A 'spiritual cancer' pervades every aspect of society, from the family to the government, according to this charismatic preacher. But God, in His kindness, provided a cure for this spiritual disease.

On November 26, Shane Idleman, the founder and lead pastor of Westside Christian Fellowship, wrote a blog in which he spoke of hope and healing in the midst of persecution and cultural decay.

He quoted a Barna study stating that roughly 72% of churches do not turn to the Bible as their ultimate authority and guidance.

But to Idleman, church leaders are responsible for the problem.

"When the pew is sick, the pulpit must prescribe the remedy," he pointed out. "But the remedy-the life-changing application of God's Word-is being withheld. As a result, Jeremiah 5:31 is eerily similar to our condition today, 'The prophets prophesy falsely, and the priests rule by their own power; and My people love to have it so. But what will you do in the end?'"

Like Jeremiah and Isaiah during their day, Idleman said that pastors must identify and heal people's spiritual illnesses.

"A doctor would lose his license for saying that everything is fine where there are clear signs of cancer. How much more dangerous is it to remain silent in the midst of spiritual cancer?" he said.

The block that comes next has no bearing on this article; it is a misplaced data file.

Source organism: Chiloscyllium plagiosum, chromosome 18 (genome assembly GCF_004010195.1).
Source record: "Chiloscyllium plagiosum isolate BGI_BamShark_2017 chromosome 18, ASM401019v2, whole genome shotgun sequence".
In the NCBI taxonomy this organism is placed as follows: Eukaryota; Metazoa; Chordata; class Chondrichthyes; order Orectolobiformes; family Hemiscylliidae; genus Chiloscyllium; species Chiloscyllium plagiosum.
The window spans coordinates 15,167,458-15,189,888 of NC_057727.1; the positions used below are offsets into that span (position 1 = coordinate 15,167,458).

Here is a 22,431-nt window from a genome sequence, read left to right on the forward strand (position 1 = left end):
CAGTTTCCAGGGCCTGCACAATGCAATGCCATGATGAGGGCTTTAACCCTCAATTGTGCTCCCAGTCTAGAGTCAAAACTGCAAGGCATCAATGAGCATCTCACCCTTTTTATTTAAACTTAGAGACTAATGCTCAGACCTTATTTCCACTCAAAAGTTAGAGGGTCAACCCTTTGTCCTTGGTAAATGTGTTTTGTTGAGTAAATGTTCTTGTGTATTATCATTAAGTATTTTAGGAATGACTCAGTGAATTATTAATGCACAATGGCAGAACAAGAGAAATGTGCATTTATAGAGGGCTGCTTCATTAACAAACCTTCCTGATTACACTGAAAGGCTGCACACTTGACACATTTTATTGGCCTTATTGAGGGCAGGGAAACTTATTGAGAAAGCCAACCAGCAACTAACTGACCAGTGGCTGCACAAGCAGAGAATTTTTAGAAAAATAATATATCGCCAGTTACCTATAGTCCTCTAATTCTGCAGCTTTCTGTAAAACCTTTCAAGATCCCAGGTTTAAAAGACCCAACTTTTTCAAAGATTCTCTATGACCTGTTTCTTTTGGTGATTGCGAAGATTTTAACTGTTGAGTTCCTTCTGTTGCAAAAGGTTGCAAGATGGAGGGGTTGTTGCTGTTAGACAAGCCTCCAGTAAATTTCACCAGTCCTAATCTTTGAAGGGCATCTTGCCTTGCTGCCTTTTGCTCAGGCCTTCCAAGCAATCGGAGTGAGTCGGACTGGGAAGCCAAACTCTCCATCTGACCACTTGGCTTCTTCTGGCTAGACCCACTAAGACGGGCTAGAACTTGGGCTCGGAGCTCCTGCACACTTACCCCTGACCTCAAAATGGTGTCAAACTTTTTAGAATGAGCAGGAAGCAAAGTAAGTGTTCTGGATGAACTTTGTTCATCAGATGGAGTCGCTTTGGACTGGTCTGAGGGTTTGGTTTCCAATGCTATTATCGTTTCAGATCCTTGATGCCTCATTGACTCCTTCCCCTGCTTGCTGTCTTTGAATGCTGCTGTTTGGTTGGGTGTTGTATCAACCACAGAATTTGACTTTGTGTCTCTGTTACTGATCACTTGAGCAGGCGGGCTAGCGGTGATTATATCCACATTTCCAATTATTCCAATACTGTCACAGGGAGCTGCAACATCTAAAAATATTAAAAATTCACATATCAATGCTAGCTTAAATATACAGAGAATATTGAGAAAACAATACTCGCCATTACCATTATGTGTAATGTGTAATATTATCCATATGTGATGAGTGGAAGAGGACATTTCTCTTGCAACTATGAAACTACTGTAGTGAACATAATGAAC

These silent shepherds, he observed, continue to devour the "junk food of liberalism and the downward pull of compromise" rather than entirely reforming their "spiritual diet." Consequently, people do not know that their sins are driving them to a life of torment and death. As a result, according to Idleman, fervent prayer is required in order to see the powerful baptism of the Holy Spirit descend once again on pulpits.

Addiction, sexual immorality, and perversion are all symptoms of spiritual cancer on the ground. Children are suffering as a consequence of the breakdown of marriages and the breakdown of families.

Curing this spiritual cancer won't be possible outside of a Christian setting, though. In the end, it will be God's own handiwork.

"To get the ear of God and experience spiritual healing, we must return to brokenness, reverence, and the fear of the Lord," Idleman maintained.

But to deal with spiritual cancer as effectively as physical cancer, one must take extreme measures immediately.

"When it comes to spiritual cancer, shouldn't we be just as aggressive and drastic, if not more so?" Idleman asked. "Shouldn't there be a sense of urgency? Absolutely. But we are not desperate enough. Desperate people do desperate things and cry out like Isaiah, 'Oh, that You would rend the heavens! That You would come down! That the mountains might shake at Your presence' (Isaiah 64:1 NKJV).

To that end, like the prophet Isaiah in Isaiah 64:1, Idleman believes that the cure for spiritual cancer starts with a sense of "desperation" in which Christians spend substantial time praying and fasting before God.

"God listens to desperate, broken people who repent and focus on Him. We must begin here," he said. "It's simple, but not easy. Throughout Scripture, the call of God is not to Washington, Hollywood, or Sacramento, but to us."